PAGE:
By on May 10, 2020

Elon Musk + Tesla Model S Circa 2011

California announced late last week that it will allow the cautious reopening of manufacturing operations across the state, but Alameda County resisted, claiming it will keep non-essential businesses shuttered until the end of the month.

Guess which county Tesla’s Fremont assembly plant is located in.

Now guess Tesla CEO Elon Musk’s reaction to the country’s announcement. If you speculated that Tesla might sue Alameda Country, with Musk launching an online tirade in which he promises to move Tesla HQ and all future products out of the state, you’d be right. (Read More…)

By on March 12, 2020

The hosts of the Discovery Channel’s Diesel Brothers have been fined $851,451 for selling modified pickups that violate Utah law and the federally recognized Clean Air Act.

U.S. District Court Judge Robert Shelby also said the plaintiffs, Utah Physicians for a Healthy Environment, could submit their attorney fees for the defendants to pay. Cole Cannon, lawyer to the stars, has said the plaintiffs’ attorneys previously told the judge they were seeking $1.2 million.

Friday’s court documents stipulate that David “Heavy D” Sparks, Joshua Stuart, Keaton Hoskins, and “Diesel Dave” Kiley pay $761,451 to the U.S. government with the remaining $90,000 going to Davis County in Utah. The group has already been found guilty of removing particulate filters and exhaust recirculation systems on the cars used for the television program. The only genuine surprise was the sizable fine —  as well as some court-appointed rules that will probably make the show less exciting to watch.  (Read More…)

By on March 4, 2020

FCA

Reid Bigland, the towering Fiat Chrysler exec who made waves by suing his employer last year, has announced he’s leaving the company after 22 years of service. His last day will be April 3rd.

Head of U.S. sales, the Ram brand, and president and CEO of FCA Canada, Bigland was once seen as a potential replacement for late CEO Sergio Marchionne, but a spat with his employer tainted the longstanding relationship. That lawsuit apparently came to a head earlier this year. (Read More…)

By on February 14, 2020

Volkswagen has had to spend mountains of money since being caught using illegal software to hide excessive diesel pollution during regulatory testing five years ago. As if millions of vehicle buybacks and repairs weren’t costly enough, VW also had to contend with billions of dollars in regulatory fines and countless consumer lawsuits — and the hits keep on coming.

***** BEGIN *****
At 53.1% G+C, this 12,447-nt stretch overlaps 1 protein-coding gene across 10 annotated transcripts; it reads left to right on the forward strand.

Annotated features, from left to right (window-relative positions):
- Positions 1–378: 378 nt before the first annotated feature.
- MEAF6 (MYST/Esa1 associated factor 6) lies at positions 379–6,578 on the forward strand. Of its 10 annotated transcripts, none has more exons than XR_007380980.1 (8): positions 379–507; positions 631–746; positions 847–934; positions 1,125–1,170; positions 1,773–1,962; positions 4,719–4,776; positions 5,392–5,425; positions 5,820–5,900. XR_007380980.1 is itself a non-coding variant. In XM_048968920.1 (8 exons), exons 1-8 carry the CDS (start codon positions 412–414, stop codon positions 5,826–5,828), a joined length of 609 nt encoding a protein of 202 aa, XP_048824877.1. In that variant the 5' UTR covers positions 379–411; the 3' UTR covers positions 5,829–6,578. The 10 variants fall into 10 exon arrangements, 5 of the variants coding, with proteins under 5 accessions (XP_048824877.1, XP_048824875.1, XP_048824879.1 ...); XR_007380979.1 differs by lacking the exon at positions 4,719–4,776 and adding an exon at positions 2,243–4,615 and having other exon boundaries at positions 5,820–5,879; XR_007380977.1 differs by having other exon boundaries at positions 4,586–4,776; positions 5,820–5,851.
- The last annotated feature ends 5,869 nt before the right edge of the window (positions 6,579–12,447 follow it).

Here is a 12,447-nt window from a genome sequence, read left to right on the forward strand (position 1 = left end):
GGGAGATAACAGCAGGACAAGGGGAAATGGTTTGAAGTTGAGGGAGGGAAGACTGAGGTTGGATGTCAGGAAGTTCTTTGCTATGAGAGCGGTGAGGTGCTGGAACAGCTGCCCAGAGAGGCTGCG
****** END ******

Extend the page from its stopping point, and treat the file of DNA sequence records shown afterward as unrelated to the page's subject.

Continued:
While the United States enacted swift justice upon VW, Europe has been slower to take action. That, in addition to EU laws making it much more difficult for class-action suits to get off the ground, meant Europeans received nothing as VW’s American customers saw checks cut to the tune of $20,000 apiece. Germany has only allowed class-action lawsuits since 2018, providing an opportunity for Volkswagen to continue playing legal hardball. But it’s been backpedaling all across Europe.

Citing a breakdown in negotiations with German consumer association VZBV, which was attempting to reach a settlement deal for German customers attached to its class-action suit, the automaker said Friday it is willing to offer €830 million (about $899 million).  (Read More…)

By on February 12, 2020

Carlos Ghosn - Titan intro - Image: Nissan

Jeez, it’s a good thing they didn’t have kids.

Nissan has responded to former chairman and CEO Carlos Ghosn’s escape from Japanese captivity — and subsequent doubling down on his accusations of a corporate coup orchestrated by Nissan execs, with the help of Japanese officials — by filing a lawsuit.

As it attempts to free up cash elsewhere in the company, the struggling automaker is seeking to recoup losses from Ghosn’s alleged financial impropriety. (Read More…)

By on November 26, 2019

Elon Musk

The unfathomably boneheaded and childlike series of events that culminated in the defamation lawsuit against Tesla CEO Elon Musk are well-covered on these digital pages, but the results of that suit will soon become clear.

Musk plans to testify in his own defense in a trial scheduled to begin on Dec. 3, Reuters reports. If seats in the public gallery were available online, this writer would slap $100 down on one in a heartbeat. (Read More…)